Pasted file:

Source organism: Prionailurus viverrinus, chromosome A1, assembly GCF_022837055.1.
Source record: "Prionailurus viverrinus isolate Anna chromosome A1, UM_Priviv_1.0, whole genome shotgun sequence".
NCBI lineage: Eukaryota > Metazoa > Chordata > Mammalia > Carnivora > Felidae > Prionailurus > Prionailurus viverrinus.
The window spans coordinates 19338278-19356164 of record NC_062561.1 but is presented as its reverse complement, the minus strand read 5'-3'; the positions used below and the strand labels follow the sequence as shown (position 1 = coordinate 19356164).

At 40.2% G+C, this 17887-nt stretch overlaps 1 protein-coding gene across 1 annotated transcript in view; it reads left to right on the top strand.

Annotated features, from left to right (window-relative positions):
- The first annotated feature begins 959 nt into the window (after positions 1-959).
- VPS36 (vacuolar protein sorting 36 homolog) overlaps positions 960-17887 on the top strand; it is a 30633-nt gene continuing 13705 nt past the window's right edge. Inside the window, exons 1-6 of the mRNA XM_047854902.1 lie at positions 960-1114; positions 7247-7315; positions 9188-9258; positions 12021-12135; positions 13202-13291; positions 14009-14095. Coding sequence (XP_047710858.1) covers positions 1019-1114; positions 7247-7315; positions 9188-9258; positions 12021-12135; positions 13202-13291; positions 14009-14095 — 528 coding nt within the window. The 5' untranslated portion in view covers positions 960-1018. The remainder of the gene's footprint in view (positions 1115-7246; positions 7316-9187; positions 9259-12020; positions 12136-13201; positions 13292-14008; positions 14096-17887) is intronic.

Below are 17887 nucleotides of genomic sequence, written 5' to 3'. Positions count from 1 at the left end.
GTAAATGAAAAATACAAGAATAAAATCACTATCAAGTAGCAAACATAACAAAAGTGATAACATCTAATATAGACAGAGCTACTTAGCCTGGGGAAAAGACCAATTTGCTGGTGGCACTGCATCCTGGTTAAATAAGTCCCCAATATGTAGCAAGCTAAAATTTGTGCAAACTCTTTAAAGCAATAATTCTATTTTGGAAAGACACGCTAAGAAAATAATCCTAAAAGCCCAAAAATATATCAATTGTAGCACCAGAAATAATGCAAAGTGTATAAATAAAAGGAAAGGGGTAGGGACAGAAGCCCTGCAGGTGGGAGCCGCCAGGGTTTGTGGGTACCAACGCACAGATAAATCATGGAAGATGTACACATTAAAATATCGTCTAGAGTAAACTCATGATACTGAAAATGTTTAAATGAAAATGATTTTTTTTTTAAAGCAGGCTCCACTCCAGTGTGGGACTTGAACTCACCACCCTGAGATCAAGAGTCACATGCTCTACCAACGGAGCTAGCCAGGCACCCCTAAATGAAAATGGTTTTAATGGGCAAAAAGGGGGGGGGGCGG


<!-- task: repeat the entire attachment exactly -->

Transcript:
Source organism: Prionailurus viverrinus, chromosome A1, assembly GCF_022837055.1.
Source record: "Prionailurus viverrinus isolate Anna chromosome A1, UM_Priviv_1.0, whole genome shotgun sequence".
NCBI lineage: Eukaryota > Metazoa > Chordata > Mammalia > Carnivora > Felidae > Prionailurus > Prionailurus viverrinus.
The window spans coordinates 19338278-19356164 of record NC_062561.1 but is presented as its reverse complement, the minus strand read 5'-3'; the positions used below and the strand labels follow the sequence as shown (position 1 = coordinate 19356164).

At 40.2% G+C, this 17887-nt stretch overlaps 1 protein-coding gene across 1 annotated transcript in view; it reads left to right on the top strand.

Annotated features, from left to right (window-relative positions):
- The first annotated feature begins 959 nt into the window (after positions 1-959).
- VPS36 (vacuolar protein sorting 36 homolog) overlaps positions 960-17887 on the top strand; it is a 30633-nt gene continuing 13705 nt past the window's right edge. Inside the window, exons 1-6 of the mRNA XM_047854902.1 lie at positions 960-1114; positions 7247-7315; positions 9188-9258; positions 12021-12135; positions 13202-13291; positions 14009-14095. Coding sequence (XP_047710858.1) covers positions 1019-1114; positions 7247-7315; positions 9188-9258; positions 12021-12135; positions 13202-13291; positions 14009-14095 — 528 coding nt within the window. The 5' untranslated portion in view covers positions 960-1018. The remainder of the gene's footprint in view (positions 1115-7246; positions 7316-9187; positions 9259-12020; positions 12136-13201; positions 13292-14008; positions 14096-17887) is intronic.

Below are 17887 nucleotides of genomic sequence, written 5' to 3'. Positions count from 1 at the left end.
GTAAATGAAAAATACAAGAATAAAATCACTATCAAGTAGCAAACATAACAAAAGTGATAACATCTAATATAGACAGAGCTACTTAGCCTGGGGAAAAGACCAATTTGCTGGTGGCACTGCATCCTGGTTAAATAAGTCCCCAATATGTAGCAAGCTAAAATTTGTGCAAACTCTTTAAAGCAATAATTCTATTTTGGAAAGACACGCTAAGAAAATAATCCTAAAAGCCCAAAAATATATCAATTGTAGCACCAGAAATAATGCAAAGTGTATAAATAAAAGGAAAGGGGTAGGGACAGAAGCCCTGCAGGTGGGAGCCGCCAGGGTTTGTGGGTACCAACGCACAGATAAATCATGGAAGATGTACACATTAAAATATCGTCTAGAGTAAACTCATGATACTGAAAATGTTTAAATGAAAATGATTTTTTTTTTAAAGCAGGCTCCACTCCAGTGTGGGACTTGAACTCACCACCCTGAGATCAAGAGTCACATGCTCTACCAACGGAGCTAGCCAGGCACCCCTAAATGAAAATGGTTTTAATGGGCAAAAAGGGGGGGGGGCGG